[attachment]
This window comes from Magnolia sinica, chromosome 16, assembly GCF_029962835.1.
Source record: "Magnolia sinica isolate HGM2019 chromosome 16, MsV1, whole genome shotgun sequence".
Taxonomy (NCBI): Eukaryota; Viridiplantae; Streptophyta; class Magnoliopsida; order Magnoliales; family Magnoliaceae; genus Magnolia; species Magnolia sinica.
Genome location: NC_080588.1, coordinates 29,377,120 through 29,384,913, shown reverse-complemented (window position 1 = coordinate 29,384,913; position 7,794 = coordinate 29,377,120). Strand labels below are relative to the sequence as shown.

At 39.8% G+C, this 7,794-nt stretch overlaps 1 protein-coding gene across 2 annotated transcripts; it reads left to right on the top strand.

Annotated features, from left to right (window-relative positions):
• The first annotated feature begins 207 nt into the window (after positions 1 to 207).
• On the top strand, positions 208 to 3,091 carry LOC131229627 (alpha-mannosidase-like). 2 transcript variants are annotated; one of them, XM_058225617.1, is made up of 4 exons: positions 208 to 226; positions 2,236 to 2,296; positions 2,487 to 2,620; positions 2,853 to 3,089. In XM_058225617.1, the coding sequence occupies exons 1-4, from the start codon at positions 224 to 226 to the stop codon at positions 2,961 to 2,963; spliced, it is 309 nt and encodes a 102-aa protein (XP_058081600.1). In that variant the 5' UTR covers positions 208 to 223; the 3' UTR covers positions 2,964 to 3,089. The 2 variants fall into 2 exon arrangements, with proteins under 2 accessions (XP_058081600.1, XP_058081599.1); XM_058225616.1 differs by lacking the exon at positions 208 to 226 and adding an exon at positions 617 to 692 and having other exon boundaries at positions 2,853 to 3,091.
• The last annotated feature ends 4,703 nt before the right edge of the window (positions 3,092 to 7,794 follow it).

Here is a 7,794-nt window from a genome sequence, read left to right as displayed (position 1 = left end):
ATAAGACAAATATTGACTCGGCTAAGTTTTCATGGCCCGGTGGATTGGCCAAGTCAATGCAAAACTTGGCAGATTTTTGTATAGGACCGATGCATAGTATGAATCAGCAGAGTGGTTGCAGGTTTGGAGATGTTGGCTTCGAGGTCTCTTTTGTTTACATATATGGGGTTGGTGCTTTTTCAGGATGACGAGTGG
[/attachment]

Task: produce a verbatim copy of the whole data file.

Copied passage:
This window comes from Magnolia sinica, chromosome 16, assembly GCF_029962835.1.
Source record: "Magnolia sinica isolate HGM2019 chromosome 16, MsV1, whole genome shotgun sequence".
Taxonomy (NCBI): Eukaryota; Viridiplantae; Streptophyta; class Magnoliopsida; order Magnoliales; family Magnoliaceae; genus Magnolia; species Magnolia sinica.
Genome location: NC_080588.1, coordinates 29,377,120 through 29,384,913, shown reverse-complemented (window position 1 = coordinate 29,384,913; position 7,794 = coordinate 29,377,120). Strand labels below are relative to the sequence as shown.

At 39.8% G+C, this 7,794-nt stretch overlaps 1 protein-coding gene across 2 annotated transcripts; it reads left to right on the top strand.

Annotated features, from left to right (window-relative positions):
• The first annotated feature begins 207 nt into the window (after positions 1 to 207).
• On the top strand, positions 208 to 3,091 carry LOC131229627 (alpha-mannosidase-like). 2 transcript variants are annotated; one of them, XM_058225617.1, is made up of 4 exons: positions 208 to 226; positions 2,236 to 2,296; positions 2,487 to 2,620; positions 2,853 to 3,089. In XM_058225617.1, the coding sequence occupies exons 1-4, from the start codon at positions 224 to 226 to the stop codon at positions 2,961 to 2,963; spliced, it is 309 nt and encodes a 102-aa protein (XP_058081600.1). In that variant the 5' UTR covers positions 208 to 223; the 3' UTR covers positions 2,964 to 3,089. The 2 variants fall into 2 exon arrangements, with proteins under 2 accessions (XP_058081600.1, XP_058081599.1); XM_058225616.1 differs by lacking the exon at positions 208 to 226 and adding an exon at positions 617 to 692 and having other exon boundaries at positions 2,853 to 3,091.
• The last annotated feature ends 4,703 nt before the right edge of the window (positions 3,092 to 7,794 follow it).

Here is a 7,794-nt window from a genome sequence, read left to right as displayed (position 1 = left end):
ATAAGACAAATATTGACTCGGCTAAGTTTTCATGGCCCGGTGGATTGGCCAAGTCAATGCAAAACTTGGCAGATTTTTGTATAGGACCGATGCATAGTATGAATCAGCAGAGTGGTTGCAGGTTTGGAGATGTTGGCTTCGAGGTCTCTTTTGTTTACATATATGGGGTTGGTGCTTTTTCAGGATGACGAGTGG